The Research Complex at Harwell takes great pleasure in wishing Professor Richard Catlow congratulations on being awarded a Knighthood in the Queens 2020 Birthday Honours List.
Sir Charles Richard Arthur Catlow FRS FRSC FInstP is a chemist who holds concurrent positions as Professor of Computational and Materials Chemistry at UCL and Professor of Catalytic and Computational Chemistry at Cardiff University.
Previously he had been Director of the Davy-Faraday Research Laboratory and the Wolfson Professor of Natural Philosophy at the Royal Institute.
For over thirty years, Sir Richard has led the way in computational and experimental studies of complex inorganic materials receiving many prestigious accolades along the way. His research has led to over 1000 publications (1080 at the last count).
In 2004 he became a Fellow of the Royal Society, an honour bestowed thanks to his ‘Pioneering the development and application of computer modelling in solid state and materials chemistry’. He has been Foreign Secretary and Vice President to the Royal Society since 2016.
He is also the Prime Investigator of the ‘Optimising, Predicting and Designing New Catalysts’ Theme of the UK Catalysis Hub based at the Research Complex at Harwell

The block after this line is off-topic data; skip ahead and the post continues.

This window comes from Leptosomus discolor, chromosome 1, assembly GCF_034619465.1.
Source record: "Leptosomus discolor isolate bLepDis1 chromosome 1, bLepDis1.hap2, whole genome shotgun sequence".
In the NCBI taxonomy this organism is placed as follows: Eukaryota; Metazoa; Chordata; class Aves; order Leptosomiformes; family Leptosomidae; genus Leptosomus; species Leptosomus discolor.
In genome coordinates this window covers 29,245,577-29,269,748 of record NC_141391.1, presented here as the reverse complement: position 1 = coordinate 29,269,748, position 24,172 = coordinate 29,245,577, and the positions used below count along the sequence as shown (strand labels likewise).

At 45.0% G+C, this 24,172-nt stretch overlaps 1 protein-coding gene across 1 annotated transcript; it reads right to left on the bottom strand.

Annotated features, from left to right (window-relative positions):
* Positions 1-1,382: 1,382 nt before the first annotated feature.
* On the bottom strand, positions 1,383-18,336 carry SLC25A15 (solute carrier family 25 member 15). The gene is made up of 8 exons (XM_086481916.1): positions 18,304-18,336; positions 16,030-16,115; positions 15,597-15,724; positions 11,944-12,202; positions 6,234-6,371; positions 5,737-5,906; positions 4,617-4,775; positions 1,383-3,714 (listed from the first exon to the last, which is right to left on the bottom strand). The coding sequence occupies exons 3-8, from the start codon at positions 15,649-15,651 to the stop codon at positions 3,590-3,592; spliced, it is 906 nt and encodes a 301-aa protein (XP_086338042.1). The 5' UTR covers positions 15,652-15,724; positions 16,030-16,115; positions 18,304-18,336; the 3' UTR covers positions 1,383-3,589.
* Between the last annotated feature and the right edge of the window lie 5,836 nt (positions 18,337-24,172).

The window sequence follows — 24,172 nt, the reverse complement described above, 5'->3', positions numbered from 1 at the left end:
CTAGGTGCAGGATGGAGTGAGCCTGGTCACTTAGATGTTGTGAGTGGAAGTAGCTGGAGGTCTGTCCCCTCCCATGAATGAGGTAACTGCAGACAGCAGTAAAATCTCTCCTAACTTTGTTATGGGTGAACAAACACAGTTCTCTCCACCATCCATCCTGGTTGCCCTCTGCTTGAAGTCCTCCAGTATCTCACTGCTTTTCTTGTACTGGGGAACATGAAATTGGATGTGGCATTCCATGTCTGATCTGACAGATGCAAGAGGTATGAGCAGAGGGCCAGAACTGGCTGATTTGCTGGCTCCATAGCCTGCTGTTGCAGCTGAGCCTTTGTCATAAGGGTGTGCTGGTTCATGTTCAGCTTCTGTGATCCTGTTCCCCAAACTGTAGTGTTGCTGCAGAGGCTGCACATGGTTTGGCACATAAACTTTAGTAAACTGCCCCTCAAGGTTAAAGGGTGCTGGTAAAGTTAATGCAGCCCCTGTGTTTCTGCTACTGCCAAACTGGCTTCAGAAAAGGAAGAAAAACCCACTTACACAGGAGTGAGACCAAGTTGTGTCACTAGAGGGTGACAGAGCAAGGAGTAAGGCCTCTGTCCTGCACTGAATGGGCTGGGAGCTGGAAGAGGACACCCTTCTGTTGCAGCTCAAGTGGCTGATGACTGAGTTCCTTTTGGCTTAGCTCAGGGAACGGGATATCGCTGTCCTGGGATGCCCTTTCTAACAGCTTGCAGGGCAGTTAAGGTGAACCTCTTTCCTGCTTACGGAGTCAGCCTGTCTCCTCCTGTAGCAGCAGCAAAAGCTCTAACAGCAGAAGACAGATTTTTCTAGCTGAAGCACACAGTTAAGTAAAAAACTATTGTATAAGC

As one of the founding members of UK Catalysis Hub he has been instrumental to the wide success of the Hub. He has helped lead research programs that make use of the proximity of the Research Complex at Harwell to the large facilities such as Diamond Light Source, Central Laser Facility and ISIS Neutron and Muon Source.
The research lead by Sir Richard at Uk Catalysis Hub is focusing on a wide range of fundamental projects related to the understanding of catalytic processes – by learning to comprehend how catalysts operate, his research is helping to drive innovative new techniques and applying it to the design of new catalysts.
Catalysis lies at the heart of the chemicals industry and the breakthroughs and important research Sir Richard and the UK Catalysis Hub are continuing to make are helping to shape the world around us.
His knighthood is in recognition of his many services to leadership in science and research.